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Fun Friday: A Case for Love

Friday, February 6, 2009

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I went to lunch with my best friend and greatest brainstorming partner ever, Lori, today and talked through some of the issues I’m having with characterization in A Case for Love (Forbes is being VERY stubborn and not revealing much about himself to me!). So I figured since I posted the potential opening scene a couple of months ago, I’d post what that scene morphed into once I started writing.

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A Case for Love
(excerpt from Chapter 4)
Copyright © 2009 by Kaye Dacus

Forbes tried to think of an excuse to run past Alaine’s townhouse one more time. He’d made the circuit of the neighborhood five times already—almost three miles—and the heat and humidity was getting unbearable. He wasn’t sure if he’d be able to make it all the way around again.

Half an hour ago when he’d just rounded the corner onto the street he knew she lived on, her black Mazda coupe had pulled into the garage of the townhouse in the middle of the long row with the sand-colored brick façade and the bay window. He’d never taken the time to notice just how much smaller and less-expensive looking the structures in this part of the neighborhood were until now, even though he knew they went for less than half the price of the all-brick duplex-style townhouses in his section.

The next two times he passed her place, an older model, burgundy Lincoln Town Car had been parked in her driveway, but the fourth time he made it around, the visitor was gone. It was the kind of car a parent would drive—maybe her mother?—not a boyfriend. He hoped so, anyway. But she had turned him down for a date.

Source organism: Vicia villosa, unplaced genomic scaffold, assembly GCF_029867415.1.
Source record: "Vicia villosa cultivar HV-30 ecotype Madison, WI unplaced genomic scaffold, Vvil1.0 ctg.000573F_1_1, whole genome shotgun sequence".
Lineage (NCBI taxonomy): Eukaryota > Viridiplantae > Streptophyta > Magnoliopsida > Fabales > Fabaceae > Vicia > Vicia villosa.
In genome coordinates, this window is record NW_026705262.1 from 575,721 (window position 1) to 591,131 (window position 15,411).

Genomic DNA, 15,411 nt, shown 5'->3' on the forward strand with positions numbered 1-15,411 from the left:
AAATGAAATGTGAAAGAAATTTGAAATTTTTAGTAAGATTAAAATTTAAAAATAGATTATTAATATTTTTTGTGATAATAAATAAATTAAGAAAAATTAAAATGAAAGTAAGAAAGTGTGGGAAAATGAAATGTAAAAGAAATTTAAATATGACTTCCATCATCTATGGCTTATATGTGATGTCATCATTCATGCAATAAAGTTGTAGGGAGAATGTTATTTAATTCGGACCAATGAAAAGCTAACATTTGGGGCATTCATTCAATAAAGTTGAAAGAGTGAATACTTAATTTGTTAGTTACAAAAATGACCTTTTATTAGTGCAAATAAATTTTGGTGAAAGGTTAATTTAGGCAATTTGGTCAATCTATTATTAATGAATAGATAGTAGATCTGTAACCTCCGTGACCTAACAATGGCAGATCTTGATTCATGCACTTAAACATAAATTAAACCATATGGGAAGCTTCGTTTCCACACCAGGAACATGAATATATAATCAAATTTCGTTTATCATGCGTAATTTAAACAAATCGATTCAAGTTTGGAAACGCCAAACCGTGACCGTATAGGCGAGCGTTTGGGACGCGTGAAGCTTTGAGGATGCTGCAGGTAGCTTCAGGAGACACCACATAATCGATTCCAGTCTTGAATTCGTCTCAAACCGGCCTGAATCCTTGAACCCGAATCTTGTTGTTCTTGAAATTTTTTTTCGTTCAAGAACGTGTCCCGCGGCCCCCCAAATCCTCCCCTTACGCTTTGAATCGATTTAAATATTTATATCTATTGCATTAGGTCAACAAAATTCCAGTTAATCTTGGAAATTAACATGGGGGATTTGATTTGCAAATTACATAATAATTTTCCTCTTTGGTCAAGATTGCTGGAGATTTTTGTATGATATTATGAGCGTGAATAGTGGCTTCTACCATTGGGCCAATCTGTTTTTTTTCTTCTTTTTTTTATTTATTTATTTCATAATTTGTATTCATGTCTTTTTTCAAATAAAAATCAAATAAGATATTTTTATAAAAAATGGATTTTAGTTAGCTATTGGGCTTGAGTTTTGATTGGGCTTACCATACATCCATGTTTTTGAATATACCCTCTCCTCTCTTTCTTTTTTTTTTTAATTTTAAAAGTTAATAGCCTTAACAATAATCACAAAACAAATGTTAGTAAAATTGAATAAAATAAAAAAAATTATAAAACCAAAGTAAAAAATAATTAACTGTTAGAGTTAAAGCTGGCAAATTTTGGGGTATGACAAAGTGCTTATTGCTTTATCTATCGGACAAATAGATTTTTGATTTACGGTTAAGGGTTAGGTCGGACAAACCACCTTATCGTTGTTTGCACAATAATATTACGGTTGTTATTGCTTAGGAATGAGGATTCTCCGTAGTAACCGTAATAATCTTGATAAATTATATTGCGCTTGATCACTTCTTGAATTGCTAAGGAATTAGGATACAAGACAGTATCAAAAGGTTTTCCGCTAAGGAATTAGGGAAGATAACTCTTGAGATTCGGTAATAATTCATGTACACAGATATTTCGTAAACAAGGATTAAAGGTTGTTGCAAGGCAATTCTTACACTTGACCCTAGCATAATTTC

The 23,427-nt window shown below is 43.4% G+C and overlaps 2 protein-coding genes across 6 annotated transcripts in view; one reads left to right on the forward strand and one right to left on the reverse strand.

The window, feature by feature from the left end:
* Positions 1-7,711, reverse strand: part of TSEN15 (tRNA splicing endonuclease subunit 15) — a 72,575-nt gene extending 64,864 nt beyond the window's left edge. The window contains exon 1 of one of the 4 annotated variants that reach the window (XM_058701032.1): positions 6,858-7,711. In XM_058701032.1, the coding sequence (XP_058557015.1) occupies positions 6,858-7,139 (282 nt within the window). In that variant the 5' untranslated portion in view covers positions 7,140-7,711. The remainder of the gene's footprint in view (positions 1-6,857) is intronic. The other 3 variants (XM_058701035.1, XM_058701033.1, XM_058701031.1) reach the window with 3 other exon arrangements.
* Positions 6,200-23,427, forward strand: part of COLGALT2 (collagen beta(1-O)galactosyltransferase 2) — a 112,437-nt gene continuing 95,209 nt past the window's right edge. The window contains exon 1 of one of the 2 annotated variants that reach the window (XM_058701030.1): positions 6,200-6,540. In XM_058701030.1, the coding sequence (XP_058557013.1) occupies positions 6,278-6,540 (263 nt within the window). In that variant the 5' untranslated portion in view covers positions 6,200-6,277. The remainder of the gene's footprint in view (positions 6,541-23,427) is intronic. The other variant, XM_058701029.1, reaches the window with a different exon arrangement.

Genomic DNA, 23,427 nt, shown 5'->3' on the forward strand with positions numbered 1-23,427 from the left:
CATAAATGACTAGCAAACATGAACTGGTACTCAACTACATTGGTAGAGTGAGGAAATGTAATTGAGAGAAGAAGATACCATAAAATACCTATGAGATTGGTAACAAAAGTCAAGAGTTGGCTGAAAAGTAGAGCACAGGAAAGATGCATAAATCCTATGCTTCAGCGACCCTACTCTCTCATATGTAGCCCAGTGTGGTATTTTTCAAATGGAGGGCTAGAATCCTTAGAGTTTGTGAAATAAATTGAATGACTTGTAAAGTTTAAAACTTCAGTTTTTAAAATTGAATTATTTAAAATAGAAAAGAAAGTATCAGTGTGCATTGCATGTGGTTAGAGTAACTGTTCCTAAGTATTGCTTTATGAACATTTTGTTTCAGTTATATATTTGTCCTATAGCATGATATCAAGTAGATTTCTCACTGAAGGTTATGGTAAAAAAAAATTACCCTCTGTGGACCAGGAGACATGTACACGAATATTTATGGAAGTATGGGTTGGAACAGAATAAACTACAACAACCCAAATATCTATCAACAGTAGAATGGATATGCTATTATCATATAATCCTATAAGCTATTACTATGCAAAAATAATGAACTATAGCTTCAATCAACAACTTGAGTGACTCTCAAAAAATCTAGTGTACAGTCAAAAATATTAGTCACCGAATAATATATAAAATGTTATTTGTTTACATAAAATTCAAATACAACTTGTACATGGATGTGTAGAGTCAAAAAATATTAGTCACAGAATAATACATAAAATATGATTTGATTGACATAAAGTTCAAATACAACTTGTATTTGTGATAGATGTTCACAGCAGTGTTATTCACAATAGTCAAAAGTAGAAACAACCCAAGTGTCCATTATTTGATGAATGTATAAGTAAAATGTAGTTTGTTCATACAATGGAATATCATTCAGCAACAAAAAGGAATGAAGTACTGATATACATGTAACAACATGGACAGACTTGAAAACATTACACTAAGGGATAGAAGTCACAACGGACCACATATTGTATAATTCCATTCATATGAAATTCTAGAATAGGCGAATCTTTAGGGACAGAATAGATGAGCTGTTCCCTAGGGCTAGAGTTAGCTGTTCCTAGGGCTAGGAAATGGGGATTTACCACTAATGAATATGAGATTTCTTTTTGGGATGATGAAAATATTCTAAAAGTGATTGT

He was pretty sure one of the requirements of eligibility for the magazine’s lists [of the most eligible bachelors and bachelorettes] was that the person nominated wasn’t involved in a committed relationship. That thought helped to quicken his step back home.

When he reached the entrance to the cul-de-sac, he slowed to a walk to start cooling down. He mustered the energy to wave when a blue Porsche Cayman rolled past him and pulled into the garage of the house attached to his. His chest twinged with envy, the way it did every time he saw the luxury sports car. If only he didn’t have to occasionally drive clients around, he could have gotten the two door Jaguar instead of the more stodgy sedan.

A tall, slender African-American man came out of the garage, shading his eyes against the glaring sun even though he wore expensive sunglasses. “Man, do you have a death wish? What are you thinking, running in this heat?”

Forbes powered off his I-Pod and swiped at the sweat streaming down his face with the hem of his soaked T-shirt. “I know. I just had some excess energy I needed to burn off since we didn’t run this morning.”

“You found out where that chick lives, didn’t you?” Shon loosened his tie and unbuttoned his collar.

“What ‘chick’?” Forbes started stretching before his muscles froze up—and to have an excuse not to look his neighbor, and client, in the eye.

“The girl from that talk show on Channel Six.”

“It’s not a talk show—no studio audience. It’s a news magazine.” At least that’s how the on-screen digital cable guide classified it, which he’d seen when he set his DVR to record it every day.

Shon snorted. “Whatever. Look, I’ve been telling you for years that I can set you up with some of the most attractive women in this city. You’d be amazed at the quality of our clientele.”

Even though Forbes had represented LeShon Murphy’s business for almost five years, the idea of personally making use of Let’s Do Coffee’s matchmaking services never entered his mind. “Thanks, but I think I’ll stick with the old-fashioned way of doing things.”

“That’s right—she was at the dinner Friday night, wasn’t she? So did you ask her out?”